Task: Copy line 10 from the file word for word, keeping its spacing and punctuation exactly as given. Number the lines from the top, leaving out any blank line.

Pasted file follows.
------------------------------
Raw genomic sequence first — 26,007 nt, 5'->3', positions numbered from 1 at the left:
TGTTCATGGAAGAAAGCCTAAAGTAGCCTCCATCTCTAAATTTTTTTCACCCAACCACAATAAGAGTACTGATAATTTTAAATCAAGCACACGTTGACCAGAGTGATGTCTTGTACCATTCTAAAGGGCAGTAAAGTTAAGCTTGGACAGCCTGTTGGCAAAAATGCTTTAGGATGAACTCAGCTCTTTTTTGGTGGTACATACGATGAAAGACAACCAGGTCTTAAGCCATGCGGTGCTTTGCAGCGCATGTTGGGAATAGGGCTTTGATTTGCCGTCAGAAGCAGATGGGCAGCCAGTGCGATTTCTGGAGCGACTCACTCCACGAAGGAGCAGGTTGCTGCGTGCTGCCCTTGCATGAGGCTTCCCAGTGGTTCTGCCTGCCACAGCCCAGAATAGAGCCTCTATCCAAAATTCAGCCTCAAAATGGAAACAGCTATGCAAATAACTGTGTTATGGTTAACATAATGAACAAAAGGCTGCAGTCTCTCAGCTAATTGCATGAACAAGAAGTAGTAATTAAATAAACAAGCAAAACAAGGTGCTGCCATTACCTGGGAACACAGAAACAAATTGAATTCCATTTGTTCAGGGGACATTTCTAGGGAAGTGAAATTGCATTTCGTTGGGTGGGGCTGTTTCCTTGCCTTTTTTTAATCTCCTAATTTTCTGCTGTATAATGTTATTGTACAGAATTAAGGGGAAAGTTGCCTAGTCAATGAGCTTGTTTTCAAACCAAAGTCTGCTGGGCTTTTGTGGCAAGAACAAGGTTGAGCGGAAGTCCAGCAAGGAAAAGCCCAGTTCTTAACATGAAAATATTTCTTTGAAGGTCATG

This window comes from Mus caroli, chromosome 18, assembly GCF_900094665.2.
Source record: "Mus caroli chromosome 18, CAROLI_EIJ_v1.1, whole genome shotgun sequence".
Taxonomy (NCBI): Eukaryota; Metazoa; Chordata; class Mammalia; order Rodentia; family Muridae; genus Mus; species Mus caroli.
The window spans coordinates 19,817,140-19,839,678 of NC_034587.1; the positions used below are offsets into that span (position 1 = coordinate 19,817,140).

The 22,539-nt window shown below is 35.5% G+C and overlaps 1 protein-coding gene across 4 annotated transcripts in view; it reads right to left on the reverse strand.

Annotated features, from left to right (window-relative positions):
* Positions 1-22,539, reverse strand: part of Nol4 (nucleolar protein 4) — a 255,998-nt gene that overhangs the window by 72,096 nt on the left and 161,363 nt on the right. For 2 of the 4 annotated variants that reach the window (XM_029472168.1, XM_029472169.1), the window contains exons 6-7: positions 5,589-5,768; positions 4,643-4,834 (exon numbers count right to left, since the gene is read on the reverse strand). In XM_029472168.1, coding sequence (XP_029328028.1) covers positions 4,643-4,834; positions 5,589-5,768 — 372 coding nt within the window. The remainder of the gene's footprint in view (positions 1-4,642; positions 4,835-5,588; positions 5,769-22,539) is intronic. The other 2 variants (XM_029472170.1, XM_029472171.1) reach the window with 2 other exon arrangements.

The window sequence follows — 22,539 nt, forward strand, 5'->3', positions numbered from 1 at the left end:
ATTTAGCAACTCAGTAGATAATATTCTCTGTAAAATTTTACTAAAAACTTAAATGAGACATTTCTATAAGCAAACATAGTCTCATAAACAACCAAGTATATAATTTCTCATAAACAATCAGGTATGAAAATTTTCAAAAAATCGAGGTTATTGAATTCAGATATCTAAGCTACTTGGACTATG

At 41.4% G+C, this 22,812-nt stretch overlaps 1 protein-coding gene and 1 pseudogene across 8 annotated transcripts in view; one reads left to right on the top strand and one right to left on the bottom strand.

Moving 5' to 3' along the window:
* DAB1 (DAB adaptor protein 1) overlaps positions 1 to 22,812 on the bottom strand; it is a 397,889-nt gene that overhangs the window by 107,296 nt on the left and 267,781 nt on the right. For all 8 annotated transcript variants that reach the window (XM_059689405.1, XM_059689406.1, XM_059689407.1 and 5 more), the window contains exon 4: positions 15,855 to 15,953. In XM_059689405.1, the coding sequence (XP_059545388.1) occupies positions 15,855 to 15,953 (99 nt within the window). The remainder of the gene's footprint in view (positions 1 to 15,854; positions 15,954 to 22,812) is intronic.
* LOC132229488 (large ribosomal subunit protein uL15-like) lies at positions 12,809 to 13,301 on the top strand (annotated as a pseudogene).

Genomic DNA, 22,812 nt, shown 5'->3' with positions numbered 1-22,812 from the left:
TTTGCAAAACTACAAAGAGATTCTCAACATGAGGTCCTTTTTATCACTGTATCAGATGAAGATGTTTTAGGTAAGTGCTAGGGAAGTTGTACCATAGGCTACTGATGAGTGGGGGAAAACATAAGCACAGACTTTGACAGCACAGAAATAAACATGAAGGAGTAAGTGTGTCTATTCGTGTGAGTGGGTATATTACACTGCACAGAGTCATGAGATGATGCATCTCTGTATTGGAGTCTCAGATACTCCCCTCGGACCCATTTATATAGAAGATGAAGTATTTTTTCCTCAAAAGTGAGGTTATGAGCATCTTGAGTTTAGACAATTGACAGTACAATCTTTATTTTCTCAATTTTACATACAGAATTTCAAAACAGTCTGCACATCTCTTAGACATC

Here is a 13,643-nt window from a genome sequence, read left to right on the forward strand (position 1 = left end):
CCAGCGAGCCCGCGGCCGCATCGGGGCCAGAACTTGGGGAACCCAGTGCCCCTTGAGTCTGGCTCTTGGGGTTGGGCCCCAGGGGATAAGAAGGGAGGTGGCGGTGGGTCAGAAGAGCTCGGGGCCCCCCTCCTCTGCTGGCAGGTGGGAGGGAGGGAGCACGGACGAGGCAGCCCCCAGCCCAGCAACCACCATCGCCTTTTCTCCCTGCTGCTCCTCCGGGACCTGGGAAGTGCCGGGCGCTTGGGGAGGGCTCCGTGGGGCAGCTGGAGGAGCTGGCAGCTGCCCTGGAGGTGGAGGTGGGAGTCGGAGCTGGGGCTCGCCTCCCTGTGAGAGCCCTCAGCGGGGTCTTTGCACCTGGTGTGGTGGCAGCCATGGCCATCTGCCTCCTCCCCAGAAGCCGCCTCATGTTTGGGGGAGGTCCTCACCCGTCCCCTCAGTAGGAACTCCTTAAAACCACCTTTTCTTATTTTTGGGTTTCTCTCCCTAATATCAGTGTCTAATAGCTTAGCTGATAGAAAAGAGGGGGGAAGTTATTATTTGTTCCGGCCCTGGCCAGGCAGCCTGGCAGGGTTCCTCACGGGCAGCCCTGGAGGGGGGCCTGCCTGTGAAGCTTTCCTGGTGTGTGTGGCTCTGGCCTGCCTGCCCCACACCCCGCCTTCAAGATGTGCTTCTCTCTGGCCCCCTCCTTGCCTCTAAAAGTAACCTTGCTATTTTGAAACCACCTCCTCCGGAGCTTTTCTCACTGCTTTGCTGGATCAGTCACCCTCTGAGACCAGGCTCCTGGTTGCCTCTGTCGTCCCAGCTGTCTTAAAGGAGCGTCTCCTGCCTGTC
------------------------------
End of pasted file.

The window sequence follows — 22,539 nt, forward strand, 5'->3', positions numbered from 1 at the left end: